New PSA Illustrates Salary Disparities in NYC’s Early Childhood Workforce


March 26, 2018

CCC and the Campaign for Children have released a new PSA to call attention to the striking inequities experienced by educators in New York City’s early childhood education system. The PSA titled, “Salary Disparities in NYC’s Early Childhood Workforce,” features teachers and program directors at community-based organizations throughout the city speaking about how these disparities impact their lives and the experiences of children and families in their programs.

“It’s very discouraging for the teachers in these organizations who have worked just as hard, who have the years of experience, and it’s very discouraging to have the thought of raising a family in New York City with as little pay as they’re receiving,” said Brittney, a director at a program in East Harlem, in this video about these troubling pay inequities.

A certified early education teacher at a community-based organization with a Master’s degree and eight years of experience earns $48,920. That’s approximately $30,000 less than an early education teacher with the same level of education and experience at a DOE school. This inequity threatens the stability of programs that have decades-long histories providing high quality care to young children in communities across the city, as experienced teachers leave community-based programs for higher paying jobs at DOE schools. The continued failure by the city to address these disparities also jeopardize the capacity of the city administration to continue to build on its successful Pre-K for All initiative with 3-K.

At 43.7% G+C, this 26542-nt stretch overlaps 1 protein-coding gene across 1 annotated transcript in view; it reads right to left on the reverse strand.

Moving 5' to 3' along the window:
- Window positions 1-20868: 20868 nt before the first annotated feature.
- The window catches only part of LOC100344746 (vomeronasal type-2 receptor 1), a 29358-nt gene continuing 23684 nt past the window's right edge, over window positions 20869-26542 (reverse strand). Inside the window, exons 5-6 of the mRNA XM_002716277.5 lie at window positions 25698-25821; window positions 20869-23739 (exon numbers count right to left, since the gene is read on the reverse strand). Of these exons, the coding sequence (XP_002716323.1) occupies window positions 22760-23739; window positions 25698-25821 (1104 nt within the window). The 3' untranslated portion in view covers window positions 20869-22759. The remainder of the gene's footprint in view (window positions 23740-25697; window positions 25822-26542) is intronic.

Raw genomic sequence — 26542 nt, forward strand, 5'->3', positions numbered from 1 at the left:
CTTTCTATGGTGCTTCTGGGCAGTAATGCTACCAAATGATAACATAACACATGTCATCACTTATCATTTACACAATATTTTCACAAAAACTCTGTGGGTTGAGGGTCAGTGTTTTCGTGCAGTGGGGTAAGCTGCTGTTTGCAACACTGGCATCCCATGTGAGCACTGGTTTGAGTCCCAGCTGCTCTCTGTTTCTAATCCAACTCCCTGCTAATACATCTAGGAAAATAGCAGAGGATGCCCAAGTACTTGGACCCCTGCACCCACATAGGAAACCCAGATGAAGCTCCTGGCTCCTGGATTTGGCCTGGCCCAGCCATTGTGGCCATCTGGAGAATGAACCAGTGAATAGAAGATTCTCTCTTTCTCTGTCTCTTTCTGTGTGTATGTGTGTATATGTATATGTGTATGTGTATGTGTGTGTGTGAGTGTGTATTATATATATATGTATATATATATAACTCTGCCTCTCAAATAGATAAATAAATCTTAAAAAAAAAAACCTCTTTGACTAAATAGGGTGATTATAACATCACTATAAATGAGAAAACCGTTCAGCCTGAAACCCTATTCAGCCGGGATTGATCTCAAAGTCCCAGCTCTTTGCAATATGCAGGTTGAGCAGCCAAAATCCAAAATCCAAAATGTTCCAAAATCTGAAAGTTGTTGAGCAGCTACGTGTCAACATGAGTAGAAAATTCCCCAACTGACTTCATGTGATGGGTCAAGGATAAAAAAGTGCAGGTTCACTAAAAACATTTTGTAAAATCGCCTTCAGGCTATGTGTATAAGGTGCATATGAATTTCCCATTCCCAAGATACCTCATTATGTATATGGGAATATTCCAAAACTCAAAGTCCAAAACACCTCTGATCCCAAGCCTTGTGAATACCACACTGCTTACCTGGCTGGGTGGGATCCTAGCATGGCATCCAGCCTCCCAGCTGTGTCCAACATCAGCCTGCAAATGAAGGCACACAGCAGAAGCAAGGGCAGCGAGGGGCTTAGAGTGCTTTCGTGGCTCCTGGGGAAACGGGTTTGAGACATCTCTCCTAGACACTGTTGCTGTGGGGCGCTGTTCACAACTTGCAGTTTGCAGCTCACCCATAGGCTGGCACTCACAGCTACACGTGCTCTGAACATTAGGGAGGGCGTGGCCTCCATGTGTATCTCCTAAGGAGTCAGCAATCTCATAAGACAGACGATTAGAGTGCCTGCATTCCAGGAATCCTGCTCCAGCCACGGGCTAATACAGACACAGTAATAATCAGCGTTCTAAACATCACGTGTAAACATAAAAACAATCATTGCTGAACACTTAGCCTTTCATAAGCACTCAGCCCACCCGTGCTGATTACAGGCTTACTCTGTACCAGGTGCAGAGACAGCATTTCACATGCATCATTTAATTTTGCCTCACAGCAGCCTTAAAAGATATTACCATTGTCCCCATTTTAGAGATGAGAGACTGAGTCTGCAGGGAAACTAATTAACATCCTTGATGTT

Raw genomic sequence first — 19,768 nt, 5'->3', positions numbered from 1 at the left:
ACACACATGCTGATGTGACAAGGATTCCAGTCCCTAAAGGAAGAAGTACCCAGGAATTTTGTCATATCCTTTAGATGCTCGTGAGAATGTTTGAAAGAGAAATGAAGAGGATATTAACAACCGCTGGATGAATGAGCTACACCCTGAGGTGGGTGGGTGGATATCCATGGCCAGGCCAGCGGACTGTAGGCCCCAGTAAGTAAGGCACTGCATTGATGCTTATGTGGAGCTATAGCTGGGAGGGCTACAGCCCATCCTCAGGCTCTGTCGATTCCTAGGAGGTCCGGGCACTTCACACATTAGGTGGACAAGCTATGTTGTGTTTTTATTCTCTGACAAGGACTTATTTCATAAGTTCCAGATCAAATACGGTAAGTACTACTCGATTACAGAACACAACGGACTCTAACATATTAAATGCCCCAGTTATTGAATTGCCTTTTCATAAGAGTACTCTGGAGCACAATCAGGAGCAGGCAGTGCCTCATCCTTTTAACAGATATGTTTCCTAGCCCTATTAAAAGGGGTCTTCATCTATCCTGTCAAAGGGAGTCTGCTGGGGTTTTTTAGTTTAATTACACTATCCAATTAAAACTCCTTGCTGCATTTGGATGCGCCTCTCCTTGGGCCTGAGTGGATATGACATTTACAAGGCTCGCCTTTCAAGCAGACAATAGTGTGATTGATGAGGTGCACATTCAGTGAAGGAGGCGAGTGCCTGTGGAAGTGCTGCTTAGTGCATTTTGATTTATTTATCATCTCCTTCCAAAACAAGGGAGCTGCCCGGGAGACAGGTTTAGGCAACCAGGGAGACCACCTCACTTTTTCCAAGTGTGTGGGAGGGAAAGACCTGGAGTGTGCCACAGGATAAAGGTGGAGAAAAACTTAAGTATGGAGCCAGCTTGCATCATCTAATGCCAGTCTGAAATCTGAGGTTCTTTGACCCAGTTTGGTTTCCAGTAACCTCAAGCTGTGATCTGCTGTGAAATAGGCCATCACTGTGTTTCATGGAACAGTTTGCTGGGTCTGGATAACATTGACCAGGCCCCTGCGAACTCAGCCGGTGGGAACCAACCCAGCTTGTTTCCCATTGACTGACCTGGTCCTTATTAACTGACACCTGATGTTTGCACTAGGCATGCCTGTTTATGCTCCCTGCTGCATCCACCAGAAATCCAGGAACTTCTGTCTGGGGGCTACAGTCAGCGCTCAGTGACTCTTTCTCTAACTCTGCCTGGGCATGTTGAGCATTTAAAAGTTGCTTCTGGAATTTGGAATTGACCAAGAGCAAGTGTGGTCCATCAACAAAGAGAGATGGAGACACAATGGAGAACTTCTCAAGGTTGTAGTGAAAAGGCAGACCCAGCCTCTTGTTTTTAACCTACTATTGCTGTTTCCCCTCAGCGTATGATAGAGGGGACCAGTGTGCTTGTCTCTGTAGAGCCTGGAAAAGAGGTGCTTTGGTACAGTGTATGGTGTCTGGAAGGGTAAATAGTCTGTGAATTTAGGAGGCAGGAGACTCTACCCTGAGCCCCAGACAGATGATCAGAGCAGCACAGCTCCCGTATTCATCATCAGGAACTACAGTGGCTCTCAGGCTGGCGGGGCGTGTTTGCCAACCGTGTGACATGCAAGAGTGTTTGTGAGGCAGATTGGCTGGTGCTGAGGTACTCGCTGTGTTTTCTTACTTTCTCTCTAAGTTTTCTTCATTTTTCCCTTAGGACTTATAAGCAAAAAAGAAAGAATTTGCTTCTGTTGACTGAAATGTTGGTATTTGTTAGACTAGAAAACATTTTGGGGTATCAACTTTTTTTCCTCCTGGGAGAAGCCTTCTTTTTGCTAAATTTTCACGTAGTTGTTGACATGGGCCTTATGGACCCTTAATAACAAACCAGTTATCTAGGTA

“Without the CBOs the Mayor could not have done the early childhood expansion with UPK and now with 3-K,” said Angalie, a director at a program in Bedford Stuyvesant. “Look at the quality of service that’s being offered to children and families in CBOs.”

ACT NOW: Join the Campaign for Children in speaking out about these salary disparities by sharing this video on Facebook and Twitter.

The video is the first in a two-part series titled “In Their Own Words” where teachers, parents, and youth were interviewed to shed light on some of the Campaign for Children’s current and most pressing priorities, and link New Yorkers with opportunities to get involved. Learn more here.


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